(A) Togi - Dashi (Bringing Out By Polishing)

The article having been subjected to the first 22 processes, as described in making Honji (Class I.), is then treated as follows:-

The picture to be transferred to the article is drawn on thin paper, to which a coating of size made of glue and alum has been applied - that known as Mino - gami is best. The reverse is rubbed smooth with a polished shell or pebble, and the outline is very lightly traced in lacquer, previously roasted over live charcoal to prevent its drying, with a fine brush made of rats'. hair. The paper is then laid, with the lacquer side downwards, on the article to be decorated, and is gently rubbed with a whalebone spatula wherever there is any tracing, and on removing the paper the impress may very faintly be perceived. To bring it out plainly, it is rubbed over very lightly with a piece of cotton - wool, charged with powdered white whetstone or tin, which adheres to the lacquer. Japanese paper being peculiarly tough, upwards of 20 impressions can be taken off from one tracing, and when that is no longer possible, from the lacquer having become used up, it only requires a fresh tracing over the same paper to reproduce the design ad infinitum.

This tracing does not dry, owing to the lacquer used for the purpose having been partially roasted, as previously mentioned, and can be wiped off at any time.

The next process is to trace out the veining of the leaves, or such lines to which in the finished picture it is desired to give the most prominence, and these lines are powdered over with gold - dust through a quill. The qualities called Mijin, Koma - kame - mijin, and Aragoku, are generally used; either finer or coarser qualities cannot be used. The article is then set to dry for 24 hours in the damp press. The outline is now drawn carefully with a rat's - hair brush over the original tracing - line with a mixture of black and branch lacquer, called Ro-si. The whole is then filled in with Lose applied with a hare's - hair grounding - brush. Gold - dust of a slightly coarser quality than Mijin is scattered over the lacquered portion, and the article is set to dry for 24 hours. Another thin coating of Ro-se lacquer is again given to the gold - powdered portions, and the article is set to dry for 12 hours. Next, a coat of Mo (black lacquer) is applied over the whole surface of the article, which is set to dry for at least 3 days. It is then roughly ground down with Magnolia charcoal, the surface - dust being constantly wiped off with a damp cloth till the pattern begins to appear faintly. Another coating of Ro lacquer is then given, and the article is set to dry for 36 hours.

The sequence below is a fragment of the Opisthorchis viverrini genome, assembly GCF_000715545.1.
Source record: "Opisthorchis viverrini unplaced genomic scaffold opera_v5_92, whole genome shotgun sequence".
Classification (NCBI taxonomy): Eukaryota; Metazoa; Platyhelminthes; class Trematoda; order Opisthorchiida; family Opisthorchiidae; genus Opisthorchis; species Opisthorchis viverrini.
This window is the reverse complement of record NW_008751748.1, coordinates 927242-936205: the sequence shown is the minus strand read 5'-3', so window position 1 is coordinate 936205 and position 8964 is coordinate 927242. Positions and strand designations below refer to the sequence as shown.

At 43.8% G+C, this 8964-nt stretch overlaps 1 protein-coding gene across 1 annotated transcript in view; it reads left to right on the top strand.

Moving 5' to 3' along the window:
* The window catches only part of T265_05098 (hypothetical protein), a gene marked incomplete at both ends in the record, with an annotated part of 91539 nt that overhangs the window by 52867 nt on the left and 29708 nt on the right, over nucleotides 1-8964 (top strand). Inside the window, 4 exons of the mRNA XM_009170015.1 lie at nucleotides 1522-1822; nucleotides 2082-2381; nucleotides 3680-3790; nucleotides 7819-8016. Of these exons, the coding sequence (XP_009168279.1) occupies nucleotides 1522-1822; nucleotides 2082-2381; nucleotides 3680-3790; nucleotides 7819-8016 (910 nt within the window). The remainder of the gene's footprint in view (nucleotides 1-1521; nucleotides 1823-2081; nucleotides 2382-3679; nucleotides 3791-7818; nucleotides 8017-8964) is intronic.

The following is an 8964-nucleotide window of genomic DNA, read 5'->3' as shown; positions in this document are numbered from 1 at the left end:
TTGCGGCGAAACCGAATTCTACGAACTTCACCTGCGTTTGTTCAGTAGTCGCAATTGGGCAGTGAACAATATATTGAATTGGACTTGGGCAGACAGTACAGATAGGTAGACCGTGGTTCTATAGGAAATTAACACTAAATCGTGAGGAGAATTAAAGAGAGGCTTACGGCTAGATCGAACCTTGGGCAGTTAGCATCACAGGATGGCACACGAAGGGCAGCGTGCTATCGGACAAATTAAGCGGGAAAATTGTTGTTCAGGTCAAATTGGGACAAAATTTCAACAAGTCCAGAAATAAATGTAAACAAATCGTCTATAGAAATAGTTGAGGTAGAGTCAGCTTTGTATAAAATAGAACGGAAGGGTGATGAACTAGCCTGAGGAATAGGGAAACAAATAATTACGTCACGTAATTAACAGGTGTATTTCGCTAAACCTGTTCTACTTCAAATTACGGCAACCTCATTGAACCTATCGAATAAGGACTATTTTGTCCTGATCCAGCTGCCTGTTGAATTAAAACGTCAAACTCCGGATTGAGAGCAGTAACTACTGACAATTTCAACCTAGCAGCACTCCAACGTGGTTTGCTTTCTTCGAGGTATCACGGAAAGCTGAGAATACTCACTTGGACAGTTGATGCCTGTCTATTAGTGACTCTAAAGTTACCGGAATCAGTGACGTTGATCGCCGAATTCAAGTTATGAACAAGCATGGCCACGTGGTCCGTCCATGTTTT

It is again ground down with Magnolia charcoal as before, this time till the pattern comes well out. The ensuing processes are the same, from 28 to 33 inclusive, as in black lacquer (Honji) (a).

In making Togi - dashi on hard woods, transparent lacquer is uesd instead of 5.

(B) Hira - Makiye (Flat Gold Lacquer)